Malone -v- Minister for Social Protection
 IECA 4
THE COURT OF APPEAL
Finlay Geoghegan J., Birmingham J., Irvine J.
120/2014 & 2012/1037JR - Finlay Geoghegan Birmingham Irvine - Court of Appeal - 10/12/2014 - 2014 IECA 4
Minister for Social Protection - Application to strike out the appeal - On grounds that it is moot - Child with autism - Chapter 8 A of the Social Welfare Consolidation Act 2005 - Domiciliary Care Allowance - Statutory payment - Criteria for entitlement - Judicial review - Medical examination of G-Decision-making process - Procedural unfairness - Incorrect statutory interpretation
This judgment relates to an application brought by the respondent, The Minister for Social Protection, seeking an order that this Court strike out the appeal of the appellant (‘Ms. Malone’), against the decision and judgment of the High Court (Hanna J.) delivered on 25th October 2013, on the grounds that the said appeal is moot.
1. Ms. Malone, who is a nurse by profession, is the mother and primary carer of a young boy (‘G’), who was diagnosed with autism in November 2011.
2. On the 28th March 2012 Ms. Malone applied to the respondent pursuant to Chapter 8 A of the Social Welfare Consolidation Act 2005 ("The 2005 Act") (as inserted by section 15 of the Social Welfare and Pensions Act 2008 and amended by section 26 of the Social Welfare (Miscellaneous Provisions) Act 2010), for a domiciliary care allowance (‘DCA’) in respect of G. That allowance is a statutory payment made in respect of children who meet the following qualifying criteria, namely:-
(a) the child has a severe disability requiring continual or continuous care and attention substantially in excess of the care and attention normally required by a child of the same age,
(b) the level of disability caused by the severe disability is such that the child is likely to require full time care and attention for at least twelve consecutive months.
3. On 10th May 2012 Ms. Malone”s application for the DCA was refused on the grounds that the first deciding officer was not satisfied that G met the requisite statutory criteria. She then sought a review of that decision pursuant to the provisions of s. 301 of the 2005 Act for which purpose she submitted additional evidence. On 26th October 2012, a second deciding officer confirmed the original grounds of refusal and refused to revise the earlier decision.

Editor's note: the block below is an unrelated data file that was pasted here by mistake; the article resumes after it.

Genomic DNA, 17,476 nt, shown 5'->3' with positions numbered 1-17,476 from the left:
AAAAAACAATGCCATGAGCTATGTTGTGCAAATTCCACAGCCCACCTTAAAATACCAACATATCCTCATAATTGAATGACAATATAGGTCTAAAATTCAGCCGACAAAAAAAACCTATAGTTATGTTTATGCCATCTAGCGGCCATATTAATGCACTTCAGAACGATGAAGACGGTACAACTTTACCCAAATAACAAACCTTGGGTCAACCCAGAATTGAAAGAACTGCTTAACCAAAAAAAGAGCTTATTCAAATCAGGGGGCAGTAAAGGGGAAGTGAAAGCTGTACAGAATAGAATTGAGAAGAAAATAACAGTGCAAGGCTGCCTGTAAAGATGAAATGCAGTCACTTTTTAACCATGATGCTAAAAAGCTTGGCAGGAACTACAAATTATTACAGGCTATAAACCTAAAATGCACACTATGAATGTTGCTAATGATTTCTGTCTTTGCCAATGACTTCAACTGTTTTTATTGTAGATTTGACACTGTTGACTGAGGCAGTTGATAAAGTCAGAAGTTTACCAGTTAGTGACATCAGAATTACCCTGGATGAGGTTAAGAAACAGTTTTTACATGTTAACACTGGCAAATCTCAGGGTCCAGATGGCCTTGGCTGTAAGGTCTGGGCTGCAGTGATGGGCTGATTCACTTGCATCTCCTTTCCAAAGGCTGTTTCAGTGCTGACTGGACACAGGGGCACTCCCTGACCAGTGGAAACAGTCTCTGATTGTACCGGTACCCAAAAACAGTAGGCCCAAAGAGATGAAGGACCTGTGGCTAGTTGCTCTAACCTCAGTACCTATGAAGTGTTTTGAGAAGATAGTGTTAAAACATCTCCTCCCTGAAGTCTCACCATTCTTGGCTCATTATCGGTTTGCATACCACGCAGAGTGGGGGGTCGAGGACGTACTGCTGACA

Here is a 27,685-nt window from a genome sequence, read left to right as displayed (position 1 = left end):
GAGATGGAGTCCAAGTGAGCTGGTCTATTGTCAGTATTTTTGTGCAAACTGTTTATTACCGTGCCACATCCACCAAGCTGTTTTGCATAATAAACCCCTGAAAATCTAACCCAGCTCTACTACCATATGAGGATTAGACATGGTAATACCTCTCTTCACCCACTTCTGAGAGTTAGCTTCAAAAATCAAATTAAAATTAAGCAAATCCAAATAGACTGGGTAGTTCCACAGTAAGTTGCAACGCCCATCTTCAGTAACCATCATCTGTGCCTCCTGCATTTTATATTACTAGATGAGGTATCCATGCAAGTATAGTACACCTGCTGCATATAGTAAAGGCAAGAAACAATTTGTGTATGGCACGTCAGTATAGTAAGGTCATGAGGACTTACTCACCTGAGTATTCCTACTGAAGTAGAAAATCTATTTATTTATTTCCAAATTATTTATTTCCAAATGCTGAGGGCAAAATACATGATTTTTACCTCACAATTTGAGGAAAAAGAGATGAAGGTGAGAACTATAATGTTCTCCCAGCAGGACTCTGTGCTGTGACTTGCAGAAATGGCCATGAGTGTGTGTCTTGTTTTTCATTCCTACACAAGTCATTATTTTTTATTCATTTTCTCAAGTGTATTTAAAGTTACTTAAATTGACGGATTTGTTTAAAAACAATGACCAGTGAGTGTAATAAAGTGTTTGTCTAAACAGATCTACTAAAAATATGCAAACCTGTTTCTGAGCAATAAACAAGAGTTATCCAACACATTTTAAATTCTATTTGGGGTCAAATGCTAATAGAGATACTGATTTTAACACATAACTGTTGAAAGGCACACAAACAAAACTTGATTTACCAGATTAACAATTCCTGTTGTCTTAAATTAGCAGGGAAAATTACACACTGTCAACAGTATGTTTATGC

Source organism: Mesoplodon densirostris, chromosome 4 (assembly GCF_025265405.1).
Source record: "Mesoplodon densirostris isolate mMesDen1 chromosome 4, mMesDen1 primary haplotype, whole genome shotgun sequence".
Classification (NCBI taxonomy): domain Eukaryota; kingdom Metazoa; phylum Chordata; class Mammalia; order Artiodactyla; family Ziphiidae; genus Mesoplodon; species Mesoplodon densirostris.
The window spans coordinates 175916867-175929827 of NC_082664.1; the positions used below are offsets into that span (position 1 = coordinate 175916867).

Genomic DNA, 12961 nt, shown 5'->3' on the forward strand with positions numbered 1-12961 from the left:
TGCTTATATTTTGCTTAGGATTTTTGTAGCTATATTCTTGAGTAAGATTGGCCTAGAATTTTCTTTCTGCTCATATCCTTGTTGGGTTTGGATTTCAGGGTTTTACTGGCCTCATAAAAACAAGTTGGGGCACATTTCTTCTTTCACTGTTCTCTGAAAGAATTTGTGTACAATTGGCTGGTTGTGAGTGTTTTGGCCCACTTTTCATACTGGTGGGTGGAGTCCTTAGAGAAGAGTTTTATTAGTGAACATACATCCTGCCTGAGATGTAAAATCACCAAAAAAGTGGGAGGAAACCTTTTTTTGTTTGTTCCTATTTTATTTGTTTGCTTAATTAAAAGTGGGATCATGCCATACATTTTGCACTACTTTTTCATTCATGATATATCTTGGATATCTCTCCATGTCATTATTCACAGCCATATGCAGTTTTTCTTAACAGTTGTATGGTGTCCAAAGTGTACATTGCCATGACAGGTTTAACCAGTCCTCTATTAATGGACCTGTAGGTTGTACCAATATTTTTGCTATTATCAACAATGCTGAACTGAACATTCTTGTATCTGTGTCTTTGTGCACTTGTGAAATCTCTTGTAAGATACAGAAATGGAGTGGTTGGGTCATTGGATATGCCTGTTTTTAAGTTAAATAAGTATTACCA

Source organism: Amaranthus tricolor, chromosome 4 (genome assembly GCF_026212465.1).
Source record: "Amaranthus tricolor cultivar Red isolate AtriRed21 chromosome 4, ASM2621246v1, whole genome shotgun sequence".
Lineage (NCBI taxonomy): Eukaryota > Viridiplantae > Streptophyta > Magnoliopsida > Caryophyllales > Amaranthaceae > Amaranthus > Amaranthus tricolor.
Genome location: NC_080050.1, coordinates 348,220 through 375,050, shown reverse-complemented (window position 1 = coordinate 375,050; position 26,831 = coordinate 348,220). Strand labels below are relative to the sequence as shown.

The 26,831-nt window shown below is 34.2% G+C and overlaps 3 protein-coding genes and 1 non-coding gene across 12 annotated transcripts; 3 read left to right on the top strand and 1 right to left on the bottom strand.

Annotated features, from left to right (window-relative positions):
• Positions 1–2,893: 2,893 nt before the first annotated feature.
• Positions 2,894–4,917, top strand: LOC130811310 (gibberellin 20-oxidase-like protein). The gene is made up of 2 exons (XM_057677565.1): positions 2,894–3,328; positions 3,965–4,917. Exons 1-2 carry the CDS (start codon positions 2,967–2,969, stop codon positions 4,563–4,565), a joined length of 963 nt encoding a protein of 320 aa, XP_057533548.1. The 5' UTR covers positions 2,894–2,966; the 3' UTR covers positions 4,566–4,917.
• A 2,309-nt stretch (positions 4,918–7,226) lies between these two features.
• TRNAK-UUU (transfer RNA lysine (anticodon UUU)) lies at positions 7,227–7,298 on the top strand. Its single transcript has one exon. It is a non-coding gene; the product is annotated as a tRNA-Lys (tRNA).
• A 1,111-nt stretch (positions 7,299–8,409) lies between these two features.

4. On 17th December 2012 Ms. Malone sought and obtained leave from the High Court (Peart J.) to apply, by way of Judicial Review, to quash the decisions made by the respondent through his deciding officers in refusing to grant the DCA on grounds which were particularised at paragraph D of the Statement of Grounds required to support the application for Judicial Review.
5. The relief claimed by Ms. Malone at the full hearing in the High Court may be summarised as follows;
1) A declaration that the respondent was obliged by statute and/or fair procedures and/or natural and constitutional justice, to carry out a medical examination on G given the alleged existence of a conflict in the medical evidence.
2) A declaration that the respondent, in failing to disclose how the conflict in the medical evidence had been resolved, had erred in law and/or was in breach of statutory duty and/or of fair procedures and/or natural and constitutional justice.
3) A declaration that the said decisions were unlawful and/or invalid and in breach of fair procedures and/or natural and constitutional justice, in so far as reasons were not furnished in support of the said decisions.
4) An order of certiorari quashing the decisions of the respondent”s refusing Ms. Malone”s application for the DCA.
6. In his judgment of 25th October 2013, Hanna J. reached the following conclusions in relation to the aforementioned issues namely:-
(a) That while the statutory scheme provided for the power to carry out a medical examination, having regard to the fact that there was no dispute on the medical evidence, there was no duty on the respondent, on the facts of this case, to conduct such an examination on G.
(b) That the reason underlying the decisions of the respective deciding officers was clear and unambiguous. They had rejected Ms. Malone”s application on the basis that on the evidence submitted she did not qualify for the DCA as G did not meet the statutory criteria. In this regard he referred to the statement made by the first deciding officer on 10th May 2012 which stated: